I am sorry, I will not have time to give way.
Many of our NHS and care staff are exhausted and fearing burn-out. They need our support now, which means safe staffing ratios, adequate PPE and decent fair pay, because for them the hard work is not over—it is only just beginning. They will continue to give their all as they begin to tackle the backlog in non-covid care. The millions of routine operations, screening tests, treatments and therapies that were suspended or cancelled during the pandemic will now have to restart. Those challenges cannot be met without the staff.
As we know, there are well over 100,000 vacancies in the social care sector, and systemic insecure work and low pay are not the answer to resolving that issue. We know that prior to the covid-19 outbreak there were also 106,000 vacancies across the NHS, including 44,000 nurse vacancies. Those vacancies matter. They mean that NHS services were already under extreme pressure due to the ongoing staff shortages, before being further stretched by more shortages due to sickness or caring responsibilities during the pandemic. That, in turn, has put all healthcare staff under intolerable and unsustainable levels of pressure.
On top of those staff shortages, healthcare staff have had to work in unfamiliar circumstances or in clinical areas outside their usual practice, and of course they have had to work in very difficult circumstances. A survey by the Royal College of Nursing found that half of nursing staff felt under pressure to work without the levels of protective equipment set out in official guidance, and a survey by the British Medical Association of 7,000 doctors found that 45% were experiencing stress, exhaustion and burn-out. We need to listen to what the staff are telling us.
Just last week, we learned that student nurses who joined the frontline six months ago as part of the coronavirus effort are seeing their paid placement schemes terminated early, leaving them with no income and no guarantee that they will not face extra costs for completing their studies. That is no way to treat student nursing staff who have put their studies on hold to join the fight against coronavirus, and who are at the start of what we hope will be a long career in the NHS. They deserve better.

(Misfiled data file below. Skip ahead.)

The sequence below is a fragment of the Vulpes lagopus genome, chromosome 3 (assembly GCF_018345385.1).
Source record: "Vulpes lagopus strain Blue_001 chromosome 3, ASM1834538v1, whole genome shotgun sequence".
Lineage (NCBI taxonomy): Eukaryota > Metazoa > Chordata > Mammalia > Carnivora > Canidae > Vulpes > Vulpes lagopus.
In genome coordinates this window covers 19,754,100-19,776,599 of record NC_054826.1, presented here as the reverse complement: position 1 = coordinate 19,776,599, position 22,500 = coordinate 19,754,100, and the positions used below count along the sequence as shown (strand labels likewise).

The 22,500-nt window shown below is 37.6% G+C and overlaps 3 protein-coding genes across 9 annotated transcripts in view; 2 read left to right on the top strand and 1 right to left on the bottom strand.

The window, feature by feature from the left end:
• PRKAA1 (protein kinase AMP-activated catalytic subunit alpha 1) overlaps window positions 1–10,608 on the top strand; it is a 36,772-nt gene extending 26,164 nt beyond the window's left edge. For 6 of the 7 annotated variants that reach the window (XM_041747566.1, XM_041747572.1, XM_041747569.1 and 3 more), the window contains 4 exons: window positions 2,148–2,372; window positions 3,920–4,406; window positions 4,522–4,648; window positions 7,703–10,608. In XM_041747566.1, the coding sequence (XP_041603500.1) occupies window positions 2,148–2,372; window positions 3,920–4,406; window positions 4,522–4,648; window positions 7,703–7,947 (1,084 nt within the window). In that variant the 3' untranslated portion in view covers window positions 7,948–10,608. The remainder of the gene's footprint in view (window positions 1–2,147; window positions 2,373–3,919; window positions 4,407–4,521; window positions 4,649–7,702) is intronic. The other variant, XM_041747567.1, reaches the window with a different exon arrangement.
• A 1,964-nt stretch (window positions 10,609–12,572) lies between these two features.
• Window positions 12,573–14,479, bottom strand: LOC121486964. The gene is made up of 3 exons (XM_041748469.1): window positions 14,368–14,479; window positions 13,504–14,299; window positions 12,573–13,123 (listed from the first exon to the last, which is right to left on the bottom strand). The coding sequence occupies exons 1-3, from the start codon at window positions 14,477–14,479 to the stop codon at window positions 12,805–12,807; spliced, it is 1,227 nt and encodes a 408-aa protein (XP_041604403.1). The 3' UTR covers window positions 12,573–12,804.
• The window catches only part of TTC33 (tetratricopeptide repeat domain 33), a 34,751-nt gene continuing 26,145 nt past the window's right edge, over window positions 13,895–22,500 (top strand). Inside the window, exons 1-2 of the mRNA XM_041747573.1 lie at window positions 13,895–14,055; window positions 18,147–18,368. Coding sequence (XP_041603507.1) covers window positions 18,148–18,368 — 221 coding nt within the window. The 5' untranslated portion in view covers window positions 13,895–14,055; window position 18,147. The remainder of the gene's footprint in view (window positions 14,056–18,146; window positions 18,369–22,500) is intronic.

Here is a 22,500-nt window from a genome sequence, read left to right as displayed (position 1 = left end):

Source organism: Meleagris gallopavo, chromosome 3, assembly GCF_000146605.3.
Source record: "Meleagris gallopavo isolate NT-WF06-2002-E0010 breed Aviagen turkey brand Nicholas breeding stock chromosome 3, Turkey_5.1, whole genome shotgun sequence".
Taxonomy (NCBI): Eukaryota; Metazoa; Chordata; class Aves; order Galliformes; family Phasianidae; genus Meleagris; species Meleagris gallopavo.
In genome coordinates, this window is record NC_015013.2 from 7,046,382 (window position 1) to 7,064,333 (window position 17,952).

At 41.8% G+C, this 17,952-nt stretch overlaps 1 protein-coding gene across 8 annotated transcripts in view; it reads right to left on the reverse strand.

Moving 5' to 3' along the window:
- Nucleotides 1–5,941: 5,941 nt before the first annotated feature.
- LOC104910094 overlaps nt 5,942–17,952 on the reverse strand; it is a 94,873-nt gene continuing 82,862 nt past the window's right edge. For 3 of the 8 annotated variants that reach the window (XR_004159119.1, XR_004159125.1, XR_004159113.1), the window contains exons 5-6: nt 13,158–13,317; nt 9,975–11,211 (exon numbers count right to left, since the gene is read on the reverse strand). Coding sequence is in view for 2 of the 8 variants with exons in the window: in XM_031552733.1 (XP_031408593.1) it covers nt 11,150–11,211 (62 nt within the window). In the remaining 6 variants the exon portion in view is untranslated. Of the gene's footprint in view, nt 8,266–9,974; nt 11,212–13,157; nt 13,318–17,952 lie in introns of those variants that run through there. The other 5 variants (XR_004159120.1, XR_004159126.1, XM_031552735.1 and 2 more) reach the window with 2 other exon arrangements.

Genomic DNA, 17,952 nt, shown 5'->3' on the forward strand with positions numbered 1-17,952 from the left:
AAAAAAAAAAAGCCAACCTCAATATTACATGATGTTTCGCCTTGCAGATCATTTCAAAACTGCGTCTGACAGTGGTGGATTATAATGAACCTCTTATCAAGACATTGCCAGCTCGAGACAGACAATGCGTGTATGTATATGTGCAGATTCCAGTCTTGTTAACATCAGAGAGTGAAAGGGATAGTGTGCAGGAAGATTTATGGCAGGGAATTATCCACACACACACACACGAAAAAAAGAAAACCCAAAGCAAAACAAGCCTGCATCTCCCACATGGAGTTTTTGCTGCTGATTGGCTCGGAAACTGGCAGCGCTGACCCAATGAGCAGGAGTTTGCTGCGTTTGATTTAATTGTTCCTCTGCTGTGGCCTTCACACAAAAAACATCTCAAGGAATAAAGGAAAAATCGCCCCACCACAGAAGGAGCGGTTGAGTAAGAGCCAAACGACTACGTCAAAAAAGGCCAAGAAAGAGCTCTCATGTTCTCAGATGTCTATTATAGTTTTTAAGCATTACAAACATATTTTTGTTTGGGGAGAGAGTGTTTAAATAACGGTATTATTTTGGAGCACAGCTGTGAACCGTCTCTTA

The Government still have not quite resolved the issue of the immigration health surcharge, where NHS and social care staff coming from abroad and working on our frontline are required to pay a surcharge of hundreds and sometimes thousands of pounds just to use the NHS themselves. It was welcome that, after considerable pressure, the Government announced last month that the surcharge would be abolished, but, as we have heard, there are still reports of people being charged. I would like an update from the Minister about what is happening in respect of that.
In conclusion, no one hearing this debate would be in any doubt that our health and social care workers are appreciated, admired and respected, but warm words are not enough. A clap on Thursday night is not enough. It is time for action, and for the Government to finally recognise the monumental contribution that health and social care workers make. No more poverty pay. No more “work until you drop”. No more sending people into work inadequately protected from exposure to a deadly virus. That cannot happen again.
The Government were too slow to recognise the need for PPE, too slow to protect the social care sector, and now they are too slow to properly reward our brave health and social care workers, who have literally put their lives on the line for us all. It is time we put that right.